The RTA said in a press release United, along with American Airlines, has set up a sham office in an outlying town in Illinois where it "accepts" the millions in jet fuel it purchases. Illinois law allows companies to pay sales tax in municipalities where it "accepts" the goods, not where they're ultimately delivered.
The RTA contends in a lawsuit filed in Cook County Circuit Court Monday the tiny offices that aren't regularly staffed and amount to nothing more than a mailing address in Sycamore, Ill., means the 9.5 percent the airlines should be paying in Cook County is instead paid at the lower Sycamore rate of 8 percent. In reality, a tax deal with Sycamore sees United paying an annual $500,000 payment-in-lieu-of-taxes -- a kickback of sorts, the RTA charges in its suit -- in exchange for saving paying the higher Cook County taxes.
"Governments across the country have been forced to do more with less. CTA, Metra and Pace have had to work with constrained budgets and have needed to raise fares and reduce service because the money's just not there. Now we know why," RTA Executive Director Joe Costello said. "These airlines happily accept taxpayer-supported services -- like the mass transit that many of their customers and employees use -- but don't pay what is due to support those services. That is just wrong."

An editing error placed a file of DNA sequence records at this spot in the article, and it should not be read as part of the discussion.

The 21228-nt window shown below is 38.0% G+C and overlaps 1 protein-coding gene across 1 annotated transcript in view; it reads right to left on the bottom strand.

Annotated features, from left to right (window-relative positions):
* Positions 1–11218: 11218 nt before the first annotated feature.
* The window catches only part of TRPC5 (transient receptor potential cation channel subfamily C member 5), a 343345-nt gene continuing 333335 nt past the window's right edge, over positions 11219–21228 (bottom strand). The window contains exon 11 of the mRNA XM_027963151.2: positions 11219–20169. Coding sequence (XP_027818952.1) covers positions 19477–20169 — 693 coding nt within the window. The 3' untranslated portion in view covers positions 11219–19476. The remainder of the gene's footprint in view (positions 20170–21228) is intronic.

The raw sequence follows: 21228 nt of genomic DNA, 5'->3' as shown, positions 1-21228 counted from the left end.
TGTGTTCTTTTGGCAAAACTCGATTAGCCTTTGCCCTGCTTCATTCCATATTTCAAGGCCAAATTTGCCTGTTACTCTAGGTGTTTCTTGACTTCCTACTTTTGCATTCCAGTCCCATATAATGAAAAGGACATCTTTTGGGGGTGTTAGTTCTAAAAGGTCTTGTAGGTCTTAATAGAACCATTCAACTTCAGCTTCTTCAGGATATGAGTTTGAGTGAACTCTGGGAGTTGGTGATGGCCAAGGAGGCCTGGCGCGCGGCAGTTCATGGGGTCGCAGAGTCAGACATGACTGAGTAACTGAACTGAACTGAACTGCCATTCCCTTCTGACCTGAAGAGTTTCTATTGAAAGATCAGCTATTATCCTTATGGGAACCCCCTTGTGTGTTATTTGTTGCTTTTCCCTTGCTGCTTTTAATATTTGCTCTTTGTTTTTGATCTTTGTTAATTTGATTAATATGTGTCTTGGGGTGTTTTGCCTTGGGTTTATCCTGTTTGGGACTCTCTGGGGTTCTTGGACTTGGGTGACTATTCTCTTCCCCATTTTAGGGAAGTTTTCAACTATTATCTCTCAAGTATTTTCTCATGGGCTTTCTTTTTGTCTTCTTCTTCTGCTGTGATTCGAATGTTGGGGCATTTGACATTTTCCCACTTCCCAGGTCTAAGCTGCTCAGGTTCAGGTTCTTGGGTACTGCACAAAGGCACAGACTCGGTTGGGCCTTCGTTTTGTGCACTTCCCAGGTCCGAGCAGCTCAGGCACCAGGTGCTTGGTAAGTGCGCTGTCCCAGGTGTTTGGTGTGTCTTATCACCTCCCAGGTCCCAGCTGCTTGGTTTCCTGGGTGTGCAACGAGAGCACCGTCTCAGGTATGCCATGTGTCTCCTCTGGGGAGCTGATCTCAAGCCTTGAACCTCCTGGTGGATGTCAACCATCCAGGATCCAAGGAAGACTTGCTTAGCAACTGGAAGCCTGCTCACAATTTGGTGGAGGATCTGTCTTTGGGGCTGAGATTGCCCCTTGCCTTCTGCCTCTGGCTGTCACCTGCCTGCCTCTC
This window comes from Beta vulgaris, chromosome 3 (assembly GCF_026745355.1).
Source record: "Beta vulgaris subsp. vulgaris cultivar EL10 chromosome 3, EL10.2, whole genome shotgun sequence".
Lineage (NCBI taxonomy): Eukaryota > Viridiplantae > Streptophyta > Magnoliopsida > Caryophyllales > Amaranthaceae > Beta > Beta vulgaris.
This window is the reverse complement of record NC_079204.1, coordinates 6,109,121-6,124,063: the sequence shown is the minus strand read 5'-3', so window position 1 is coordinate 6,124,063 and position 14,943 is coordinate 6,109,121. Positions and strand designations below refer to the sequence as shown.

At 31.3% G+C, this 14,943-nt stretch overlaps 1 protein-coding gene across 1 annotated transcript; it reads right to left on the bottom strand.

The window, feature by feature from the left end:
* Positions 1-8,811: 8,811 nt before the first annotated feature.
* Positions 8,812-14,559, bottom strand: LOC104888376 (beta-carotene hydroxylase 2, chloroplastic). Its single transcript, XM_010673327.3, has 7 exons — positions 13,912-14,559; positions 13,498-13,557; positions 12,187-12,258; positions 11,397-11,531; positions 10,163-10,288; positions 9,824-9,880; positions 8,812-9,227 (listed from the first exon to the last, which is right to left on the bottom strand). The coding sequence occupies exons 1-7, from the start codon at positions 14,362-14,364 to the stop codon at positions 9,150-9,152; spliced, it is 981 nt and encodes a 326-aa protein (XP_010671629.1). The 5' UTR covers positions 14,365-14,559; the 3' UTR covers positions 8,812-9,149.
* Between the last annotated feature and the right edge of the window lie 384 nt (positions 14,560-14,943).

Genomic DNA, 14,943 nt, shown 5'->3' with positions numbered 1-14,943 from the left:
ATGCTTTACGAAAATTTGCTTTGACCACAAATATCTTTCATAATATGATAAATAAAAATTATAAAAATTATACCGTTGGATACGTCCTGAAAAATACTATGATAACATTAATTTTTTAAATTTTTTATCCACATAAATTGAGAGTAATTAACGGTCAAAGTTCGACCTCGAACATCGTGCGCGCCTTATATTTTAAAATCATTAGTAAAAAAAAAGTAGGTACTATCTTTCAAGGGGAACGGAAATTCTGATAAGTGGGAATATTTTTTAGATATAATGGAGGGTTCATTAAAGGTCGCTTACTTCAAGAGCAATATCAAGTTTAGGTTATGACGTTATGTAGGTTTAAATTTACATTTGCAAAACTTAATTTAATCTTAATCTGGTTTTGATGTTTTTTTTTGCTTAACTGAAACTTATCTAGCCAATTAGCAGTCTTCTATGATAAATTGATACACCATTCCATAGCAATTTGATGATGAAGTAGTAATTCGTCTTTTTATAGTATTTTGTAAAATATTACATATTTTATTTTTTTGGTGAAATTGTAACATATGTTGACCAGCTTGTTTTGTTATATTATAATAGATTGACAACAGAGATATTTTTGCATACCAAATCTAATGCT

RTA officials said the airlines have dodged paying about $300 million in taxes over the last seven years.
United, a unit of United Continental Holdings Inc. of Chicago, told Crain's Chicago Business Review the accusations are "without merit."
"The operation of our fuel subsidiary in Sycamore has been examined by tax authorities in the past and has been determined to comply with all applicable laws," United said in a statement. "Accordingly, we will vigorously defend ourselves against any such claims."
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